The Marcoses are not the richest family in the world, contrary to a claim made by a TikTok video that the household has amassed over $1.4 trillion (P88 trillion) in wealth.

The video, posted by user www.aiiron on June 19, took the list of the world’s top eight richest families from business news organization Bloomberg, but appended the Marcoses and the European Rothschilds at the top. The video has a sticker that says the Marcoses have “1.4 trillion + $.”

The claim that the ex-president Ferdinand Marcos had $987 billion has been debunked. Elon Musk, the richest man in the world, only has a net worth of $219 billion.

The P200 billion figure tied to the Marcos name is, meanwhile, from the estate tax liabilities that the family owes the government.

Rep. Lito Atienza recalled that then-first lady Imelda Marcos once confided in him that she had 7,000 tons of gold, which she wanted to return to the government to pay off the nation’s debt.

VERA Files cited a Philippine Daily Inquirer report that Gabriel Singson, former Bangko Sentral ng Pilipinas governor, has belied this claim as the BSP only obtained 286.06 metric tons of gold from 1977 to 1987.

The fact-checking organization also said that experts in an Inquirer story explained that Mrs. Marcos’ claim was unbelievable, as even 4,000 tons of gold would outnumber South Africa’ 10-year production, more than half of the gold reserves in Fort Knox in the U.S., and all of the reserves of the German Central Bank.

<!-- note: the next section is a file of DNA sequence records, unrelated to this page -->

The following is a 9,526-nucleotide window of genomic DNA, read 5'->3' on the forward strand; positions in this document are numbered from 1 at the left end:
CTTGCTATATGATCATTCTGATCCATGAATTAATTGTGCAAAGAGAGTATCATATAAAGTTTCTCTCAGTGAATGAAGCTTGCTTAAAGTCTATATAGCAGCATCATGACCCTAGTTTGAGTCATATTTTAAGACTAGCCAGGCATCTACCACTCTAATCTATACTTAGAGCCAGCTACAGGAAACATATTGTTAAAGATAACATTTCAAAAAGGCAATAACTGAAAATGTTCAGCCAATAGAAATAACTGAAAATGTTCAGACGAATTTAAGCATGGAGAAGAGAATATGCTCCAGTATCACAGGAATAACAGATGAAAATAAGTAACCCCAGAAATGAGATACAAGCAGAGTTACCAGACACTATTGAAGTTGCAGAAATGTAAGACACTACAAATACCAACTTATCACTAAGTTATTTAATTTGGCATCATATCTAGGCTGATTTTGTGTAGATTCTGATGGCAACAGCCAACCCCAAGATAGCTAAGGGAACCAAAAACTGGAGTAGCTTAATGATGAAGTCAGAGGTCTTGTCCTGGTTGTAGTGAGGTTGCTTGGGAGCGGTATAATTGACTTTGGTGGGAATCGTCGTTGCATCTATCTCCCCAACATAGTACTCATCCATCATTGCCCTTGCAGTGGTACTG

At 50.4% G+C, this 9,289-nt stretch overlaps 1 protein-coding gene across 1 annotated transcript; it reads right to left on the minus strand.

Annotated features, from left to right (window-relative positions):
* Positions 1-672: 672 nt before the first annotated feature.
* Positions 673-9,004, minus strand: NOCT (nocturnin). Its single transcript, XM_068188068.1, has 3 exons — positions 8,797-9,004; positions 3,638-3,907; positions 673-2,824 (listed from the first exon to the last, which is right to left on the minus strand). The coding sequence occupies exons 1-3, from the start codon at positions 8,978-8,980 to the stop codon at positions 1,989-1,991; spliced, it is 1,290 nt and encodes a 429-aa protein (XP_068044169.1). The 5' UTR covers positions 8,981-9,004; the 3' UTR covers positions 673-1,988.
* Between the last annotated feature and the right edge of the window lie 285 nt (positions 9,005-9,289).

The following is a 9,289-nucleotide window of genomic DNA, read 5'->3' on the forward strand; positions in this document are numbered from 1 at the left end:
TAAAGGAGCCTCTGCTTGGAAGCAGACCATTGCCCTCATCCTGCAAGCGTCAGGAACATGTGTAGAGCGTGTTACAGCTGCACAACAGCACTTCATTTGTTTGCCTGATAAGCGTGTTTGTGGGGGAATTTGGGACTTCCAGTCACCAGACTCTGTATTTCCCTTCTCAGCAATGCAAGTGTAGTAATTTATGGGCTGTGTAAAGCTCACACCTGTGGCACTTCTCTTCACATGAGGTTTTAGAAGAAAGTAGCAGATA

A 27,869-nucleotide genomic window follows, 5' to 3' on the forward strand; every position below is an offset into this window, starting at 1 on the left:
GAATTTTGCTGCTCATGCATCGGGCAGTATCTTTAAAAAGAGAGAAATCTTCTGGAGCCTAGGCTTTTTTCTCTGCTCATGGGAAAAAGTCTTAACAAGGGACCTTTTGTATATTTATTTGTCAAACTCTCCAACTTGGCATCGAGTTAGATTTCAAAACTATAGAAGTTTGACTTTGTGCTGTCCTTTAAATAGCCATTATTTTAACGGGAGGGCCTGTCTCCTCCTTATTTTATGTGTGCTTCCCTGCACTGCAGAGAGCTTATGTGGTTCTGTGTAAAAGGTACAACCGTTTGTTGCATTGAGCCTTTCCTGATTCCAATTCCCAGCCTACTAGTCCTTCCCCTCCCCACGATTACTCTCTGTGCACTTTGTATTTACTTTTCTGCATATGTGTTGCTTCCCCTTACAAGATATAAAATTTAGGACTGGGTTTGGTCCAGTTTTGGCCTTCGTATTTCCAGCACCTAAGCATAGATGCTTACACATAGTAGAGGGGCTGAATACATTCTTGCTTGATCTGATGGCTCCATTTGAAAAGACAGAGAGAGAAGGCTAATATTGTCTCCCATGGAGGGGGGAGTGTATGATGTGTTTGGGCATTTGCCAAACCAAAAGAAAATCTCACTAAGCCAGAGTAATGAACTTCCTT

There has been no official record that concludes the amount of gold the Marcoses possess. Incoming president Ferdinand Marcos Jr. also claimed he has never seen gold in his life.

Read the full story on FactRakers.


FactRakers is a Philippines-based fact-checking initiative of journalism majors at the University of the Philippines-Diliman working under the supervision of Associate Professor Yvonne T. Chua of the University of the Philippines’ Journalism Department. Associate Professor Ma. Diosa Labiste, also of the Journalism Department, serves as editorial consultant.

The name of the initiative, coined from the words “fact” and “raker,” is inspired by the term “muckrakers,” first used in the early 1900s by American president Theodore Roosevelt to express his annoyance at progressive, reform-minded journalists at the time.